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Radio Free Asia: Beijing's Hand Seen in Visa Issue Keeping Rights Activists Out of Religious Freedom Conference



Friday, February 19, 2016

Radio Free Asia
2016-02-18

■ Some notable civil rights activists, known to be a thorn in side of the People’s Republic of China. blamed Beijing’s influence for visa troubles that kept them out of Taiwan for an international conference on religious freedom this week.

Blind legal activist Chen Guangcheng, who has worked on human rights issues in rural areas of China, and Uyghur activist Dolkun Isa will both miss the first Asia-Pacific Religious Freedom Forum because they couldn’t legally enter Taiwan.

Chen Guangcheng, who now lives in the U.S., said he was invited by the forum’s organizers, but did not get a visa from Taiwan, a self-ruled democracy over which authoritarian Beijing claims sovereignty.

"If we don't put the universal value of human rights in the right position, but continue to ignore it, we will spoil the dictators so they will not abide the law," he told RFA’s Cantonese service.

Chinese activist Chen Guangcheng gestures during his
appearance at Taiwan's parliament in Taipei, June 25, 2013.
AFP
Rebiya Kadeer, president of World Uyghur Congress, told RFA's Uyghur Service that Beijing wanted to keep the Taiwanese in the dark about the treatment of her people.

"China did not want its severe human rights religious abuses against people of East Turkestan, and the reality of how they are suppressing the Uyghur people for all kinds of reasons, to be publicized in Taiwan, so they pushed Taiwanese government not to give us a visa," she said. Kadeer currently lives in the U.S.

"It would have been a great opportunity for me to meet Taiwanese people, and the Asia-Pacific Religious Freedom Forum would have been a great stage for me to show the reality of Uyghurs right at the moment, such as how Uyghurs are migrating to other countries because of the religious repression against them," she added, using the Uyghur’s preferred name for their region, which China calls Xinjiang.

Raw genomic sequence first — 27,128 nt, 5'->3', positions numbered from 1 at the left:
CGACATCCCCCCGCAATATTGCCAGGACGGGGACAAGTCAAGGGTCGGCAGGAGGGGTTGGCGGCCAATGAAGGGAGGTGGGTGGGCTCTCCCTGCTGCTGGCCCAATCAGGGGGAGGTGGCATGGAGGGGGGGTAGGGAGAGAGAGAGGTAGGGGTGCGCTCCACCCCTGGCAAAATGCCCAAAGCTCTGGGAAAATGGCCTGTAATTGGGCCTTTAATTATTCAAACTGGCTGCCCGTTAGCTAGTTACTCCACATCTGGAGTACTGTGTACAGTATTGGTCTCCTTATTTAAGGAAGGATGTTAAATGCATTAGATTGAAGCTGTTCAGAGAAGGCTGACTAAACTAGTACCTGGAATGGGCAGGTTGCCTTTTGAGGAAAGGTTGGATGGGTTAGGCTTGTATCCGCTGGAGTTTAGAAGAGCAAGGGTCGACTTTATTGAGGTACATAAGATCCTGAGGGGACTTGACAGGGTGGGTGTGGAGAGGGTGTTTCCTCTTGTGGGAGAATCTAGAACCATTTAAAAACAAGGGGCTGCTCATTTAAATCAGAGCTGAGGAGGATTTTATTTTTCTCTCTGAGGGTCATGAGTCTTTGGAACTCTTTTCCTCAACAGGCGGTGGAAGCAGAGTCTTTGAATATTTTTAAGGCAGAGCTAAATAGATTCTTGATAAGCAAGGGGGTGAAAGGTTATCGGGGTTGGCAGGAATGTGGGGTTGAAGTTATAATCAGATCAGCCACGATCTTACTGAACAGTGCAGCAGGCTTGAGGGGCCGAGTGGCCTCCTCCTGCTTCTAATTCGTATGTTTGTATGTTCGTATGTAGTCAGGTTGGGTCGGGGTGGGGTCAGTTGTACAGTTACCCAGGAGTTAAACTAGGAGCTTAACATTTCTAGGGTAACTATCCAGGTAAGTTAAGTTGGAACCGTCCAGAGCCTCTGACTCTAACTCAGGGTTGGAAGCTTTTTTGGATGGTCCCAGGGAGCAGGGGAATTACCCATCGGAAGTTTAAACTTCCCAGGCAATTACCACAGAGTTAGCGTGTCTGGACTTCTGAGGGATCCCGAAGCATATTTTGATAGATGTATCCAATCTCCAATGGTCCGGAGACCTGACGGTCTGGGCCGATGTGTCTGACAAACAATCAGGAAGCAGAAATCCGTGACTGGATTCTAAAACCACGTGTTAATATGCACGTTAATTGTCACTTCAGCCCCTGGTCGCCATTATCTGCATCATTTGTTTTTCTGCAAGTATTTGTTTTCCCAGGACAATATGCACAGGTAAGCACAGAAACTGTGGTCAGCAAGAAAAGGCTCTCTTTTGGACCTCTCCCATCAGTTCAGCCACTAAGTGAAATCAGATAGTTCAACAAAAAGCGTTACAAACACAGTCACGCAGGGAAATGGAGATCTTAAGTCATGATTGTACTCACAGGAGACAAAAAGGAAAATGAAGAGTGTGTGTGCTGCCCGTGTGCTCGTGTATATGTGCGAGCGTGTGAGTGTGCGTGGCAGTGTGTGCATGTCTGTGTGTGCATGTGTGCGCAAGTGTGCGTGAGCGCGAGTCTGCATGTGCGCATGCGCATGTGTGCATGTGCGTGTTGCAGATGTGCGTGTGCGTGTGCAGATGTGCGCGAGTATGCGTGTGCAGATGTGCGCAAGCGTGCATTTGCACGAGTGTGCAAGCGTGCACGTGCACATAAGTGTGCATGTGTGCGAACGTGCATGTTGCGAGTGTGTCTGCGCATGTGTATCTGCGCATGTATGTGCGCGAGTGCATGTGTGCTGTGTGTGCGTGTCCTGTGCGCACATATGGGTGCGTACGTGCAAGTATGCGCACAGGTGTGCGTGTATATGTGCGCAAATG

In a statement to the forum, World Uyghur Congress Executive Secretary Dolkun Isa said he was “disheartened when I learned that my inability to take part in the forum was likely because of pressure from the Chinese government on the Taiwanese.”

The forum is jointly hosted by several groups in the U.S. and Taiwan and is chaired by former Republic of China Vice President Annette Lu. The ROC is Taiwan’s official name.

“I believe that any discussion taking place around religious freedom must focus some attention on the treatment of Muslims in China, Uyghurs living in East Turkestan in particular, as the issue is too often overlooked,” Isa said.

While the independence-leaning Democratic Progressive Party (DPP) decisively defeated the pro-China Kuomintang (KMT) in January, the DPP won’t assume power until May 20.

KMT vs. DPP

When Isa visited Taiwan 10 years ago to take part in an event held by the Unrepresented Nations and Peoples Organization (UNPO), a Washington, D.C.-based group that advocates for the protection and promotion of the human and cultural rights of indigenous people and minorities, he said he encountered no obstacles. The DPP was in power at the time.

Rebiya Kadeer, president of the World Uyghur Congress, gives
a speech in Tokyo, June 20, 2013. Credit: AFP
The Uyghurs are a mostly Muslim, Turkic-speaking minority group that lives in northwestern China’s Xinjiang region where it has complained about pervasive ethnic discrimination, religious repression, and cultural suppression by Beijing.

In 2009, after the KMT regained control, the WUC said false reports circulated that Isa had entered Taiwan with 11 other Uyghurs ahead of the World Games, which took place in Kaohsiung in July that year, and would pose a security threat. In response, Taiwan issued a ban on Isa’s travel to the country, it said.

Chen gained international recognition for organizing a landmark class-action lawsuit against authorities in China for excessive enforcement of the one-child policy. For the lawsuit, Chen was detained whether in prison or under house arrest until he fled in 2012 to the U.S. Embassy in Beijing and eventually to the United States.

But his activism started earlier as Chen, who has been blind since childhood, first gained recognition as an advocate for the disabled and the poor.

Chen has also visited Taiwan before. In 2013 he address Taiwan’s parliament where he was warmly greeted by more than 500 people who packed the parliamentary auditorium.

Reported by RFA's Cantonese and Uyghur services. Written in English by Brooks Boliek.



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